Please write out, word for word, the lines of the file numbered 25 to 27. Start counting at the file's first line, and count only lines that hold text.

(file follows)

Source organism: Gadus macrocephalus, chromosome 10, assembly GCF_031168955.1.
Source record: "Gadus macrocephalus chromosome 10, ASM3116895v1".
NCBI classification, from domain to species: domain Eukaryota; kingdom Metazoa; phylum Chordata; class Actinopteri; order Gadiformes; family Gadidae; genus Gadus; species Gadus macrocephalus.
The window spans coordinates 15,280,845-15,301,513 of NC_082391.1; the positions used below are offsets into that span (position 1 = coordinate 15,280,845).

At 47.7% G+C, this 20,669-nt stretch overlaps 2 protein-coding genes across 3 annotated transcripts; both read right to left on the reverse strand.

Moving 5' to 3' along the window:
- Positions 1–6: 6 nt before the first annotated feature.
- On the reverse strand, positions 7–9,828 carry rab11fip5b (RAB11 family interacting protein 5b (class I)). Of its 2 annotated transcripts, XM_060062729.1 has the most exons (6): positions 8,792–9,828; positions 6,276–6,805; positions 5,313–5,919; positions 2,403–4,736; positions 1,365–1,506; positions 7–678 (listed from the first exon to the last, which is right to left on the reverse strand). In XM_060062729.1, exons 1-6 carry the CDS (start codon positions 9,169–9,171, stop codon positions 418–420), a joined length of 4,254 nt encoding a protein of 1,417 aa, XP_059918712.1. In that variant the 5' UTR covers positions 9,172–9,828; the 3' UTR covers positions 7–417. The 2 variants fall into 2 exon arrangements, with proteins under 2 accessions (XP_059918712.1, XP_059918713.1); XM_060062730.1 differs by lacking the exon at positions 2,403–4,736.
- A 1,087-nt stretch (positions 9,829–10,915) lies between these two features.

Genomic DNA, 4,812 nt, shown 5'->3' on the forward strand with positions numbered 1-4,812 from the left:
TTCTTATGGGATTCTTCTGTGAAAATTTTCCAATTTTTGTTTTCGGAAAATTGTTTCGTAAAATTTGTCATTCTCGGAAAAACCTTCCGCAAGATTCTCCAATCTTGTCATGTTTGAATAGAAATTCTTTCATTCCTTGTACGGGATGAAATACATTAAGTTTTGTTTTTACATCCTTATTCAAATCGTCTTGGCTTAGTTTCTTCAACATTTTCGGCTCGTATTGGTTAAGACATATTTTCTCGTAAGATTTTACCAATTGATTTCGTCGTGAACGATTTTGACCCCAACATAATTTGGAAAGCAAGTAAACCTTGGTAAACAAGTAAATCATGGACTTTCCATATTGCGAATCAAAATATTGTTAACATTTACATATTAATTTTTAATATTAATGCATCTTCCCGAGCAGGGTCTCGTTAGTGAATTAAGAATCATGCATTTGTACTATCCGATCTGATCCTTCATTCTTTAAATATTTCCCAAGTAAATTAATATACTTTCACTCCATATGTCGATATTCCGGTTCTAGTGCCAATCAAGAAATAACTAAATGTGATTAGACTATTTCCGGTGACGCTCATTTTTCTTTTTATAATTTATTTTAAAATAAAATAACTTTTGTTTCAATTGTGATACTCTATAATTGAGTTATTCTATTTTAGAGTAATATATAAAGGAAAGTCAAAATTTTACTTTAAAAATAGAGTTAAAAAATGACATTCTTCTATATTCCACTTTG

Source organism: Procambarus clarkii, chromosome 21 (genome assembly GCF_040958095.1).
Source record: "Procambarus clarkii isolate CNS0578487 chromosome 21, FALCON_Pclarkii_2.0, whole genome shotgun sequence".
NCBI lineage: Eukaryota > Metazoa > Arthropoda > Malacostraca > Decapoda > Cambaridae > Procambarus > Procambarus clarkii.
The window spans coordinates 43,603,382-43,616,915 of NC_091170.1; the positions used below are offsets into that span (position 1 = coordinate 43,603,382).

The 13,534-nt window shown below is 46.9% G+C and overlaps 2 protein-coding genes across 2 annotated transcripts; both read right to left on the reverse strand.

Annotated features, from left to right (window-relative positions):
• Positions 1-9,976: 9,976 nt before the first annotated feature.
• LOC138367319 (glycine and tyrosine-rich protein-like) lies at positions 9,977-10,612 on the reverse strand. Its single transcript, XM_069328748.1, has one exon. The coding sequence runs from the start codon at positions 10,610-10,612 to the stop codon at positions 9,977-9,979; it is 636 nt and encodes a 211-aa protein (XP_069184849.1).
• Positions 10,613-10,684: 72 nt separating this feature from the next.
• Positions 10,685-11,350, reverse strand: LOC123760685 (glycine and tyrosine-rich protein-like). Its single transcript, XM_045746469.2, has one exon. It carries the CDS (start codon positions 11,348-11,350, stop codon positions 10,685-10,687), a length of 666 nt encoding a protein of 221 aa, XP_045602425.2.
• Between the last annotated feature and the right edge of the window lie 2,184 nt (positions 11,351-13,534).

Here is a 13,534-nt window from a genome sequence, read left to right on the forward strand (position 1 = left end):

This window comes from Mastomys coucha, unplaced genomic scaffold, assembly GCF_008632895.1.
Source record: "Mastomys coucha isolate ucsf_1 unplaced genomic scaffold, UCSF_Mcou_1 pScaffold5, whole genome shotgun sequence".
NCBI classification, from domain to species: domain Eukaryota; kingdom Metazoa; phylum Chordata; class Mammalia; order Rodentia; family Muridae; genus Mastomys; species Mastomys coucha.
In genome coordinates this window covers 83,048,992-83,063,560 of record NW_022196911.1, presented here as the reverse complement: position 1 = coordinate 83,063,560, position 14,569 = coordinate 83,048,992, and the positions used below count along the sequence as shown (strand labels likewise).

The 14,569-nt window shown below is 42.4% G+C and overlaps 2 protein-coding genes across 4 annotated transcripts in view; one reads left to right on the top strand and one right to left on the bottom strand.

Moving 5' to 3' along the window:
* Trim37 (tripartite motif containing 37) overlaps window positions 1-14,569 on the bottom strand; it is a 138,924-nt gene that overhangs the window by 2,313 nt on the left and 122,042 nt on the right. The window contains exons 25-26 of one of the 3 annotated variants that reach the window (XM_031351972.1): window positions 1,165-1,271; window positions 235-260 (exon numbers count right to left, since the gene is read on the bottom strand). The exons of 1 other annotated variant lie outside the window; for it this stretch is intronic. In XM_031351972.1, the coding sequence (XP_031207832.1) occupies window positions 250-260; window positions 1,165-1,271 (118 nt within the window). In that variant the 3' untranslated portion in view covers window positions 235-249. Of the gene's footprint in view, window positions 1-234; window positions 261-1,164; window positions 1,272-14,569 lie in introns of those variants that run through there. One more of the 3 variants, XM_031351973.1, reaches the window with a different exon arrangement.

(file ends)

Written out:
Source record: "Mastomys coucha isolate ucsf_1 unplaced genomic scaffold, UCSF_Mcou_1 pScaffold5, whole genome shotgun sequence".
NCBI classification, from domain to species: domain Eukaryota; kingdom Metazoa; phylum Chordata; class Mammalia; order Rodentia; family Muridae; genus Mastomys; species Mastomys coucha.
In genome coordinates this window covers 83,048,992-83,063,560 of record NW_022196911.1, presented here as the reverse complement: position 1 = coordinate 83,063,560, position 14,569 = coordinate 83,048,992, and the positions used below count along the sequence as shown (strand labels likewise).